NANFA-- new report on CA fishes

Christopher Scharpf (
Wed, 01 Nov 2000 19:45:36 -0400

News Release

U.S. Department of the Interior
U.S. Geological Survey

November 1, 2000

Native Fish Still Common in Natural Streams, Scarce in Canals

Native resident fish species, such as the Sacramento sucker and tule perch, are
still commonly found in streams of the Sacramento River Basin in Northern
California according to a recent U.S. Geological Survey (USGS) report. Native
fish species are least often found in waters impacted by agricultural drainage,
where introduced species such as bass, sunfish, and catfish tend to dominate.
Native fish species are not as common in the San Joaquin River Basin to the
south, where introduced species tend to dominate the streams. The USGS report
attributes the abundance of native resident fish species in the Sacramento River
Basin at least partially to water management activities that favor the delivery
of water through natural streams rather than diversions into canal systems.

"The conditions in the Sacramento River Basin may provide a useful comparison
case for ongoing native fish species restoration efforts around the Nation,"
said Jason May, primary author of the report. "Relations between native fish
species and their environment in the Sacramento Basin are especially relevant to
the San Joaquin River Basin and other highly modified river basins in the
western United States."

The report is based on a study of 22 stream sites in the Sacramento River Basin
during 19961998 and is a part of the USGS' National Water-Quality Assessment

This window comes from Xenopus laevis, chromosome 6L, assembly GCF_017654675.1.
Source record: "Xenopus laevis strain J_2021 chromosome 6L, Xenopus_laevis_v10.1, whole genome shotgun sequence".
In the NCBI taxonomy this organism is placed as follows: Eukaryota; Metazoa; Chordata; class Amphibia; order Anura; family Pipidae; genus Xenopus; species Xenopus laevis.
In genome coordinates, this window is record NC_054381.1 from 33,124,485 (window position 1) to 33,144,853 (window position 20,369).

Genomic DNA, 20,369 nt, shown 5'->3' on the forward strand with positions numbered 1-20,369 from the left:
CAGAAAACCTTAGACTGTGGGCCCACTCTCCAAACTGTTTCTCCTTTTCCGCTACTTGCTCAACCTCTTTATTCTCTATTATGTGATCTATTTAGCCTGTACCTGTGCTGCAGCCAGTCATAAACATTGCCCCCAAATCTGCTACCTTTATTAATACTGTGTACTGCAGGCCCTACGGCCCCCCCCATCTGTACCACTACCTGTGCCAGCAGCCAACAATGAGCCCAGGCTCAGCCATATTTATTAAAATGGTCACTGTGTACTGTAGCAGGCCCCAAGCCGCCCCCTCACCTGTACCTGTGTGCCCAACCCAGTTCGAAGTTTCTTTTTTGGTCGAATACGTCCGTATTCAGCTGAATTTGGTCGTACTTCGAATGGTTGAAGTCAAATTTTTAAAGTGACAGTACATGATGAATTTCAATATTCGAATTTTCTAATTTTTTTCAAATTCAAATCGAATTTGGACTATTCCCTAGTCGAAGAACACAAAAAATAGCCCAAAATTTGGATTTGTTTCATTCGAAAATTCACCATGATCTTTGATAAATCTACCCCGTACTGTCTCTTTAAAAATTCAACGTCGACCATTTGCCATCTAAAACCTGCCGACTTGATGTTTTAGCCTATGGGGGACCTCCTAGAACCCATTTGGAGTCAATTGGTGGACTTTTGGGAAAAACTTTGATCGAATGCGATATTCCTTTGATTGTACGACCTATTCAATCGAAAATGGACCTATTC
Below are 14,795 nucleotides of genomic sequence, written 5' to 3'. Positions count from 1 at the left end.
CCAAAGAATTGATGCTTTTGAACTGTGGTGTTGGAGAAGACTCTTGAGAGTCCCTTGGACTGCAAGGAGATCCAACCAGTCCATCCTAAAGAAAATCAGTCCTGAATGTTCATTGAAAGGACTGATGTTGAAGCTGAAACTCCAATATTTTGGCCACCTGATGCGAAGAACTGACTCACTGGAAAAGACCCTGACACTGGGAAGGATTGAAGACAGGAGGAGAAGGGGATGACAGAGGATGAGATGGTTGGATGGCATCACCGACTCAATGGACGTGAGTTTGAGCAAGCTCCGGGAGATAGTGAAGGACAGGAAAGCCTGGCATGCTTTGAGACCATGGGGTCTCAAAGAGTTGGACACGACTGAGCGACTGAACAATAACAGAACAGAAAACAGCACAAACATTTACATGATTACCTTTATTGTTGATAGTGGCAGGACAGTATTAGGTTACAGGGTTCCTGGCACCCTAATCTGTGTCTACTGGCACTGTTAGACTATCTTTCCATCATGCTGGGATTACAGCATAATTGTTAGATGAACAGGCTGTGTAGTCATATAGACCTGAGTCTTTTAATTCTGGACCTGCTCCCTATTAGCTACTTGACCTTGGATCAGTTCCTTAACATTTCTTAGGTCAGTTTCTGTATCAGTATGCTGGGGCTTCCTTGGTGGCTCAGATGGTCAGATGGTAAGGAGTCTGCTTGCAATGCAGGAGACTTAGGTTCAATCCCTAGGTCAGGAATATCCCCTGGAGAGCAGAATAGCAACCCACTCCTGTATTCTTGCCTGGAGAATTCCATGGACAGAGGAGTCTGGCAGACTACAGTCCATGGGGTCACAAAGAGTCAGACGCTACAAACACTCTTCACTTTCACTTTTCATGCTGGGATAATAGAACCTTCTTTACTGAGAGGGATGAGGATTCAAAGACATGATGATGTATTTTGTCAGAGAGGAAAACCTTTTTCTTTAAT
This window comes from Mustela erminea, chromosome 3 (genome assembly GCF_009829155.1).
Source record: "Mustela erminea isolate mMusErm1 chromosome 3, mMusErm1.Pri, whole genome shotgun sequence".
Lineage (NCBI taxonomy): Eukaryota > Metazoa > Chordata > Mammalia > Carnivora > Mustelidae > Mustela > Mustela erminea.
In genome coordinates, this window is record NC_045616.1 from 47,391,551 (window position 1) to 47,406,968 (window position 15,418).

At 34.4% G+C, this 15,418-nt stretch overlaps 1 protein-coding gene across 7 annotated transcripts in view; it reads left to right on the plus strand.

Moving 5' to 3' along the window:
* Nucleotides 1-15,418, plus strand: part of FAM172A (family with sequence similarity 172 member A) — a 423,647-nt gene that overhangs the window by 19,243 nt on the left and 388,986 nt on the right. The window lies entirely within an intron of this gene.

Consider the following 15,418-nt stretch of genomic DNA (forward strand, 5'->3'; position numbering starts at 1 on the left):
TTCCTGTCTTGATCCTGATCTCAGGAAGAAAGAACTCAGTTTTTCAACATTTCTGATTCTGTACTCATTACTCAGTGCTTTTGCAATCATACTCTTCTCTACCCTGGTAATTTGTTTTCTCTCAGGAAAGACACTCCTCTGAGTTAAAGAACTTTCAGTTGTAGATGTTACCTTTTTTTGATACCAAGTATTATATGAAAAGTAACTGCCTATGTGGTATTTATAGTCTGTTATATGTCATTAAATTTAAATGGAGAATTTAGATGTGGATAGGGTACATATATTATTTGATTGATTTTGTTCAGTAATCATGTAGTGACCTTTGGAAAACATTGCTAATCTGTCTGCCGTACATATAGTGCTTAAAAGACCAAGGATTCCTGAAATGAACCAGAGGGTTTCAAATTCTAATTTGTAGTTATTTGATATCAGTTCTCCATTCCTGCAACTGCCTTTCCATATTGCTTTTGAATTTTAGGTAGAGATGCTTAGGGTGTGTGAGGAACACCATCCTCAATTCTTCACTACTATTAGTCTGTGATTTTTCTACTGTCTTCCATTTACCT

(NAWQA) Program. Fish monitoring conducted as part of the NAWQA Program has
provided valuable information to gauge the ecological health of streams in the
Sacramento and San Joaquin valleys and to help assess ongoing restoration
efforts within California's Central Valley.

"The protection of native resident fish communities in the Central Valley is
important in maintaining California's biodiversity. Also, monitoring these
communities can provide important information regarding the effects of actions
intended to restore or protect fish species such as Chinook salmon and steelhead
on general stream health" May said.

U.S. Geological Survey Open-File Report 00-247 Fish Community Structure in
Relation to Environmental Variables Within the Sacramento River Basin and
Implications for the Greater Central Valley, California, by Jason May and Larry
Brown is available at URL,

Paper copies are available from the U.S. Geological Survey, Earth Science
Information Center, Open-File Reports Section, Box 25286, MS 517, Denver Federal
Center, Denver, Co 80225. The price of the paper copy is $5.00; microfiche is
$5.00. When ordering, please mention the number and complete title of the
report. Payment (check, money order, purchase order, Visa or MasterCard
information, including expiration date and signature) in the exact amount, plus
a $3.50 handling fee, must accompany order. Make all drafts payable to U.S.
Geological Survey, Department of Interior.

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